Last updated on April 7th, 2022
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Hydrangeas are deciduous shrubs that produce a variety of colours and sizes for their flower heads. Gardeners love the versatility available through the evergreen and deciduous species and the plants grow so large that you can use them to make a hedge. The adult varieties are freestanding specimens that will very quickly assume the space you afford them.
You can find two different types of flowers depending on the variety you choose. You can choose inconspicuous flowers on the inside with a beautiful showy flower on the outside. Most of the Hydrangeas used for making a hedge have the larger flowers on the outside because they grow in a long cone or panicle shape, or a round pom pom shape and give you not only the colour but the privacy you need.
Forming a Hydrangea hedge
Many people use Hydrangeas to create their hedges because there are over 70 species from which to choose. Your hedges can be cultivated from different flowering Hydrangeas and you can pick varieties that grow outwards or varieties that grow upwards depending on the level of privacy you want.
Varieties of hedging Hydrangeas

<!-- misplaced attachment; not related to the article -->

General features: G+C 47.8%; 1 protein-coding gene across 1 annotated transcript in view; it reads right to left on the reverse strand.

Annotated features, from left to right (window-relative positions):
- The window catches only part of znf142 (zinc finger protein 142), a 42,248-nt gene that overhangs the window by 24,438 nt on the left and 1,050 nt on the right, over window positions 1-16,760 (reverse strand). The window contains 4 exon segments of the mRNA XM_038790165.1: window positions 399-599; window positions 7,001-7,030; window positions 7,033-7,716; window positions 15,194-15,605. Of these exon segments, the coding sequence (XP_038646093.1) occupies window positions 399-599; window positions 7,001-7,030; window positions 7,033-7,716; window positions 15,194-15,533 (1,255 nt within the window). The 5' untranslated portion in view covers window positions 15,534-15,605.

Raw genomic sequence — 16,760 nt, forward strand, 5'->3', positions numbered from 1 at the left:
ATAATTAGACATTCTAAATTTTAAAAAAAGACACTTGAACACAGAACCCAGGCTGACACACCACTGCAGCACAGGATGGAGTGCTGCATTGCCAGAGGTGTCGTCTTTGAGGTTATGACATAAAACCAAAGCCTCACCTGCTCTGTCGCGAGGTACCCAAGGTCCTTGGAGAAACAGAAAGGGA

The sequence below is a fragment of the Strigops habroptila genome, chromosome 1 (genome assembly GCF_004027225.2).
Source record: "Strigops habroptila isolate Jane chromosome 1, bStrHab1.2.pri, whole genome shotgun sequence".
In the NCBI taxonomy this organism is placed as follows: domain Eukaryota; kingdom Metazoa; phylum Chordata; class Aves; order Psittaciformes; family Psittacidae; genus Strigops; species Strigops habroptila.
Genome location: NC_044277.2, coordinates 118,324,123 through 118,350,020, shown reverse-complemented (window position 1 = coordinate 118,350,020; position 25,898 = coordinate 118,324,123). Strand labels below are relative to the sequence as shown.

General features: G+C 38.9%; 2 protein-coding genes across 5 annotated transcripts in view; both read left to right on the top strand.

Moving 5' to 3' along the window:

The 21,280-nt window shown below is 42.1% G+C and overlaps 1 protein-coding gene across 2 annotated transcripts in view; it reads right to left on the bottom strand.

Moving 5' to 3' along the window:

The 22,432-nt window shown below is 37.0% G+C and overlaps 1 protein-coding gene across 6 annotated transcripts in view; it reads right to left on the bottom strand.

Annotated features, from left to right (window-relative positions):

There are different varieties available to choose from, based on what you want.
- The big leaf Hydrangeas or mophead Hydrangeas are very popular for the large flowers they produce and for their colour. These are great if you want a kaleidoscope of flowers throughout the spring and summer to be part of your hedge. You can even leave the flower heads on over winter and remove them in spring by deadheading.
- If instead, you want a hedge that climbs up and over an existing structure, climbing Hydrangeas are perfect for this. Climbing Hydrangeas are popular because they grow much faster than other varieties and they will quickly fill an existing space.
- If you want something that is modest and blends in with an otherwise stylish country garden you can choose panicle varieties that produce white flowers, complimenting a small cottage garden, brick structure, or fence.
- The Hydrangea ‘Annabelle’ is popular for forming hedges and produces white flowers that are similar to the Big Leaf blue or purple Hydrangeas of the Bodensee. These are also much tougher and tolerant of drought, so if you live in an area where you don’t want to water the hedges actively, this might be best.
Creating Colourful Hydrangea hedges
You can always make a hedge that is comprised of different plants so that it produces a mixture of very colourful flowers. Mixing and matching various varieties and species, for example, the big leaf varieties, will give you a wider array of colour.
With the big leaf varieties, you will get large circular blooms, although you can also find the panicle shaped cone flowers if you’d prefer. Should you wish to change the colours you can grow them in containers along the perimeter where you want the heads to be and alter the soil pH levels so that some containers are highly alkaline and others are highly acidic giving you a mixture of pink and blue flowers throughout the hedge.
Overall, there are plenty of varieties that you can use to create the perfect hedge.